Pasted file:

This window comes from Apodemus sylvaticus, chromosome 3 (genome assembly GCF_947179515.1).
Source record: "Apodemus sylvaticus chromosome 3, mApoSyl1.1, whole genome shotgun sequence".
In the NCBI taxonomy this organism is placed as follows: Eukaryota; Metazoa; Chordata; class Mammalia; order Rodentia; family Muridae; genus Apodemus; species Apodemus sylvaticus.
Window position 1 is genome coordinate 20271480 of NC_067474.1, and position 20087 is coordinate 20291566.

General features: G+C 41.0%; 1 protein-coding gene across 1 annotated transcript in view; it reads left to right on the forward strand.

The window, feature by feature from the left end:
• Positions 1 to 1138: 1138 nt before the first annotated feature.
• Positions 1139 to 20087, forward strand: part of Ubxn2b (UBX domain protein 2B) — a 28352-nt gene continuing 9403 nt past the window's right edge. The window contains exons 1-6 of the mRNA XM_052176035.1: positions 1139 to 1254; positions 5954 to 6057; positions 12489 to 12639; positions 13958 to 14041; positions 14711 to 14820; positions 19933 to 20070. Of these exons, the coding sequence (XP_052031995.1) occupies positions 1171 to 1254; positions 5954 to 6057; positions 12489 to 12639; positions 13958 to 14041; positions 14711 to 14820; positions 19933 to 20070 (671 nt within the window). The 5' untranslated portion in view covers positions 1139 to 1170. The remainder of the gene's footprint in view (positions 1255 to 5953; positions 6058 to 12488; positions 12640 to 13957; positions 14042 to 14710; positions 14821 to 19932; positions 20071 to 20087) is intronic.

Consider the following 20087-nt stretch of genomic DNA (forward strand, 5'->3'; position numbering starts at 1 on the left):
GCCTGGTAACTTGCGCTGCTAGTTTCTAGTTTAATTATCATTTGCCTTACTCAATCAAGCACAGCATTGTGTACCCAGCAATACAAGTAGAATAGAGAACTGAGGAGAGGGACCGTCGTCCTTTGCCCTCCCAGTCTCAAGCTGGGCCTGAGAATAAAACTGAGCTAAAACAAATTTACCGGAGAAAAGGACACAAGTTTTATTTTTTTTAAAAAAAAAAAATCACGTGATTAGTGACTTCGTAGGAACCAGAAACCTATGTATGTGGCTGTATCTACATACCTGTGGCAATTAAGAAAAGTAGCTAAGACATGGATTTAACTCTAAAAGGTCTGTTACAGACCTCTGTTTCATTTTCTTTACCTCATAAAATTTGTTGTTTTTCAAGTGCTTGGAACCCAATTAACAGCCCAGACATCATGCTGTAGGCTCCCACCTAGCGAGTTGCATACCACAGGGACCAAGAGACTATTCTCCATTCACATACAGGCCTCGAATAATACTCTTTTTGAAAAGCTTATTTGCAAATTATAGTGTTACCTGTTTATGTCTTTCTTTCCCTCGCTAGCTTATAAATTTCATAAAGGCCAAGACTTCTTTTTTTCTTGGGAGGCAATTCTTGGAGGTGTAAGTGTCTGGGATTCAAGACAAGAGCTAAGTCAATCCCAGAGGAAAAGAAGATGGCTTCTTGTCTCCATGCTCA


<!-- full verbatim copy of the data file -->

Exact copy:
This window comes from Apodemus sylvaticus, chromosome 3 (genome assembly GCF_947179515.1).
Source record: "Apodemus sylvaticus chromosome 3, mApoSyl1.1, whole genome shotgun sequence".
In the NCBI taxonomy this organism is placed as follows: Eukaryota; Metazoa; Chordata; class Mammalia; order Rodentia; family Muridae; genus Apodemus; species Apodemus sylvaticus.
Window position 1 is genome coordinate 20271480 of NC_067474.1, and position 20087 is coordinate 20291566.

General features: G+C 41.0%; 1 protein-coding gene across 1 annotated transcript in view; it reads left to right on the forward strand.

The window, feature by feature from the left end:
• Positions 1 to 1138: 1138 nt before the first annotated feature.
• Positions 1139 to 20087, forward strand: part of Ubxn2b (UBX domain protein 2B) — a 28352-nt gene continuing 9403 nt past the window's right edge. The window contains exons 1-6 of the mRNA XM_052176035.1: positions 1139 to 1254; positions 5954 to 6057; positions 12489 to 12639; positions 13958 to 14041; positions 14711 to 14820; positions 19933 to 20070. Of these exons, the coding sequence (XP_052031995.1) occupies positions 1171 to 1254; positions 5954 to 6057; positions 12489 to 12639; positions 13958 to 14041; positions 14711 to 14820; positions 19933 to 20070 (671 nt within the window). The 5' untranslated portion in view covers positions 1139 to 1170. The remainder of the gene's footprint in view (positions 1255 to 5953; positions 6058 to 12488; positions 12640 to 13957; positions 14042 to 14710; positions 14821 to 19932; positions 20071 to 20087) is intronic.

Consider the following 20087-nt stretch of genomic DNA (forward strand, 5'->3'; position numbering starts at 1 on the left):
GCCTGGTAACTTGCGCTGCTAGTTTCTAGTTTAATTATCATTTGCCTTACTCAATCAAGCACAGCATTGTGTACCCAGCAATACAAGTAGAATAGAGAACTGAGGAGAGGGACCGTCGTCCTTTGCCCTCCCAGTCTCAAGCTGGGCCTGAGAATAAAACTGAGCTAAAACAAATTTACCGGAGAAAAGGACACAAGTTTTATTTTTTTTAAAAAAAAAAAATCACGTGATTAGTGACTTCGTAGGAACCAGAAACCTATGTATGTGGCTGTATCTACATACCTGTGGCAATTAAGAAAAGTAGCTAAGACATGGATTTAACTCTAAAAGGTCTGTTACAGACCTCTGTTTCATTTTCTTTACCTCATAAAATTTGTTGTTTTTCAAGTGCTTGGAACCCAATTAACAGCCCAGACATCATGCTGTAGGCTCCCACCTAGCGAGTTGCATACCACAGGGACCAAGAGACTATTCTCCATTCACATACAGGCCTCGAATAATACTCTTTTTGAAAAGCTTATTTGCAAATTATAGTGTTACCTGTTTATGTCTTTCTTTCCCTCGCTAGCTTATAAATTTCATAAAGGCCAAGACTTCTTTTTTTCTTGGGAGGCAATTCTTGGAGGTGTAAGTGTCTGGGATTCAAGACAAGAGCTAAGTCAATCCCAGAGGAAAAGAAGATGGCTTCTTGTCTCCATGCTCA